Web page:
The defendants note that Younger abstention may be appropriate even if the administrative proceedings are initiated by a private party. In Dayton Christian Schools, the administrative process was initiated when a teacher filed a complaint with the Ohio Civil Rights Commission. However, in that case, upon receiving the complaint, the Ohio Civil Rights Commission took over responsibility for investigating and pursuing the complaint. The Illinois Liquor Control Commission is not prosecuting this action but is instead a forum for private parties to adjudicate their disputes regarding their distributorship agreements. Here, the preliminary orders issued by the Commission were at the request of private parties, the distributors, and the Commission did not investigate or convene a hearing. The orders reflect no factfinding or investigation by any state agency, which suggests that the state has no more interest in the resolution of this dispute than it does in any private civil action taking place in the context of a regulated industry. This court thus concludes that the proceedings before the Illinois Liquor Control Commission are not enforcement proceedings.*fn3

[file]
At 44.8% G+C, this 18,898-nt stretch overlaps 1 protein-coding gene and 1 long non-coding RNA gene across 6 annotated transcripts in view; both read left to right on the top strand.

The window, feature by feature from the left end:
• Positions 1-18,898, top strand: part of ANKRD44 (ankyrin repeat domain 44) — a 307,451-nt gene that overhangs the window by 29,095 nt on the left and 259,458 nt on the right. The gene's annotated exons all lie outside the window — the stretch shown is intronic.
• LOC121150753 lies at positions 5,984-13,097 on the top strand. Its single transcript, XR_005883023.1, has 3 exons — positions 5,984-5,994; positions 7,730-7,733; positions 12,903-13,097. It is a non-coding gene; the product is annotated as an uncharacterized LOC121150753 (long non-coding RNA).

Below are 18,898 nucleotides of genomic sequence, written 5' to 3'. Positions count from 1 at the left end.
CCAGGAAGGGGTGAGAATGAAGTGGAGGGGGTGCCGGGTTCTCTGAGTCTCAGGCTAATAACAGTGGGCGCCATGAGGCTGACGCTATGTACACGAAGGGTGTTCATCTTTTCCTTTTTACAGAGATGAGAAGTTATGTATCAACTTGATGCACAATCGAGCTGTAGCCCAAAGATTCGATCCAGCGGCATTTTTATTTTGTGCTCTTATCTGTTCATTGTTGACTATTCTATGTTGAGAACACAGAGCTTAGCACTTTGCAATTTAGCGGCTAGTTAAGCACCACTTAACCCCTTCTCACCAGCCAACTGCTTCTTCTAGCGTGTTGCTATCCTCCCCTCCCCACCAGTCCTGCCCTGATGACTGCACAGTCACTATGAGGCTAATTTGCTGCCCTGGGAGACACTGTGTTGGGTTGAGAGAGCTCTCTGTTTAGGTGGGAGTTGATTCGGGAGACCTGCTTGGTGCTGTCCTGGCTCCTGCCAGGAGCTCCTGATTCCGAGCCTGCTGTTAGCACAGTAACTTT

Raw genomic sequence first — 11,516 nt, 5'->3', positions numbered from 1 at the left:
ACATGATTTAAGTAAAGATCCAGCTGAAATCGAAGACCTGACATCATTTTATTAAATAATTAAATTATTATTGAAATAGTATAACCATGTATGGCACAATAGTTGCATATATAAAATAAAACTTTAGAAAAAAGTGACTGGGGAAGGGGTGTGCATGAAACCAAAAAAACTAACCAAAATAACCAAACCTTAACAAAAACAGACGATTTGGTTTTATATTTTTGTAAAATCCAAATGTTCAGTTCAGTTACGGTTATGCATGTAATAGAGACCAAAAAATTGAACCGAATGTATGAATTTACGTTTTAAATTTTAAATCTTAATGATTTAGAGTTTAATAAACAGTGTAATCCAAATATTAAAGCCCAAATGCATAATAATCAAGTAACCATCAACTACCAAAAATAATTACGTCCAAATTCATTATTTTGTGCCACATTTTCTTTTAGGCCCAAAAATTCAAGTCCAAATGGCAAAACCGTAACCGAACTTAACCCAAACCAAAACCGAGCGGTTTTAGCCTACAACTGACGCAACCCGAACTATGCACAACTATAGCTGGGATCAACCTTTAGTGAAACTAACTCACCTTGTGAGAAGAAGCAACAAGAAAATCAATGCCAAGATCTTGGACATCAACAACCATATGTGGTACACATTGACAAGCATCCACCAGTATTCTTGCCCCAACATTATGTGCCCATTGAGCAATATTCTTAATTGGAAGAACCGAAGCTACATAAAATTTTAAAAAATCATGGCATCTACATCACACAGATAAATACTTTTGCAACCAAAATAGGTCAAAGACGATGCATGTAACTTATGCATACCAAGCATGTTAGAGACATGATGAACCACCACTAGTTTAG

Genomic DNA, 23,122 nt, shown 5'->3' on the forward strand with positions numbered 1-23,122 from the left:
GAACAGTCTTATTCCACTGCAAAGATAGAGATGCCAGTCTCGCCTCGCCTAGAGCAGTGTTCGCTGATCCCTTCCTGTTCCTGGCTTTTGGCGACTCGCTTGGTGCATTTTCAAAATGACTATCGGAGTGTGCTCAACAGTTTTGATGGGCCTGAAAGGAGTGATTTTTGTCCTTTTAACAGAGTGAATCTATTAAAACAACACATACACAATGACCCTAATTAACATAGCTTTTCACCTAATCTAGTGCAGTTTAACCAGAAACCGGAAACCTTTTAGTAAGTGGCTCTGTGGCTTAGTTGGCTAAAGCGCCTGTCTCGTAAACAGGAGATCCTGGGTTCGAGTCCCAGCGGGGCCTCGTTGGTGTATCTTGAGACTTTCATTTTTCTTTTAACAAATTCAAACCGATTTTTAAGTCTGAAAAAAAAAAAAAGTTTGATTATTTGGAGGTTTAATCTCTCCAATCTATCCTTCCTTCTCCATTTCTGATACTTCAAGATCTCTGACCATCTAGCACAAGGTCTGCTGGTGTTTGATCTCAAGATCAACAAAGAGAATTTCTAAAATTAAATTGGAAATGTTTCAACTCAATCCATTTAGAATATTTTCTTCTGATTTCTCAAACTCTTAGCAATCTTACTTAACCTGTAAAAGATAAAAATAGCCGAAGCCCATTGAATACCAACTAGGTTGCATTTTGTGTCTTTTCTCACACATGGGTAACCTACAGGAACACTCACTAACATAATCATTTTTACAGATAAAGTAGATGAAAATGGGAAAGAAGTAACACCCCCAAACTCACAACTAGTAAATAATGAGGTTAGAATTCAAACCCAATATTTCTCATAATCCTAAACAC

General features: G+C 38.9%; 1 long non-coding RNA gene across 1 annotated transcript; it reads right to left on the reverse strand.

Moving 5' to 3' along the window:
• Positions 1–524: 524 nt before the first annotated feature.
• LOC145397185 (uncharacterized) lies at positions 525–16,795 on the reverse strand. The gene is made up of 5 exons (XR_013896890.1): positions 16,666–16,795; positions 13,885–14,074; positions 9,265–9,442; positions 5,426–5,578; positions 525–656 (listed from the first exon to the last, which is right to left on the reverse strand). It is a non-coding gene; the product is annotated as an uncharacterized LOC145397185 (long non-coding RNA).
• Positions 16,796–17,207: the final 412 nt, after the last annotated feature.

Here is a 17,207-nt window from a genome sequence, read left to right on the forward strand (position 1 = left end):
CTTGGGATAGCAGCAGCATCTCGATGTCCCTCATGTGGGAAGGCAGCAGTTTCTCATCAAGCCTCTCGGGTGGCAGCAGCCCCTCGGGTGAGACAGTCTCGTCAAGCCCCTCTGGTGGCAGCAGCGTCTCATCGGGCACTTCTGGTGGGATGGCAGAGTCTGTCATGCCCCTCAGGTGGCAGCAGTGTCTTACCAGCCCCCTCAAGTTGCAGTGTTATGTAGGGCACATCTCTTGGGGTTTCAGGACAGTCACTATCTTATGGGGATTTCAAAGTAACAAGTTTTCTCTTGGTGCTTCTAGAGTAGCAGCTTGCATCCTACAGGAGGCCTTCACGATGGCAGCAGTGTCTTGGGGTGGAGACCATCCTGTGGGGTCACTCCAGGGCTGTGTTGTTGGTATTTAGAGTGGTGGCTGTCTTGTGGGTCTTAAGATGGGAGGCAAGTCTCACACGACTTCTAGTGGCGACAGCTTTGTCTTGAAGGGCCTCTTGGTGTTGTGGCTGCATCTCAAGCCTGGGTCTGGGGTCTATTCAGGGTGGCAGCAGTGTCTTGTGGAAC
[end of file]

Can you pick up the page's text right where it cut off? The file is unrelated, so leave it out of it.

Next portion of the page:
In Pennzoil, the Supreme Court reaffirmed that Younger abstention is not "always appropriate whenever a civil proceeding is pending in a state court." 481 U.S. at 14 n. 12, 107 S.Ct. 1519. In several prior cases, the Supreme Court had cautioned that, although Younger abstention was appropriate in that instance, the Court was not holding that abstention was required whenever there was a state proceeding involving a federal plaintiff. See Moore, 442 U.S. at 423 n. 8, 99 S.Ct. 2371 ("[C]ontrary to the suggestion of the dissent, we do not remotely suggest `that every pending proceeding between a State and a federal plaintiff justifies abstention unless one of the exceptions to Younger applies.'"); Juidice, 430 U.S. at 336 n. 13, 97 S.Ct. 1211; Trainor, 431 U.S. at 445 n. 8, 97 S.Ct. 1911.

Of course, in certain instances Younger abstention may be appropriate even though the state proceedings involve what is primarily a private dispute. This is the case when the "civil proceedings involv[e] certain orders that are uniquely in furtherance of the state courts' ability to perform their judicial functions." NOPSI, 491 U.S. at 368, 109 S.Ct. 2506. Thus, in a dispute between private parties, Younger abstention was required when the federal plaintiff was challenging the state courts' civil contempt order, Juidice, 430 U.S. at 336, 97 S.Ct. 1211, or a state court's procedure for enforcing judgments, Pennzoil, 481 U.S. at 13, 107 S.Ct. 1519. Here, however, the plaintiffs' constitutional challenges do not implicate the state courts' ability to perform their judicial functions. They do not "involve challenges to the processes by which the State compels compliance with the judgments of its courts." Id. at 13-14, 107 S.Ct. 1519. Rather, the plaintiffs are merely challenging the constitutionality of a single statute regulating a narrow class of contractual relationships.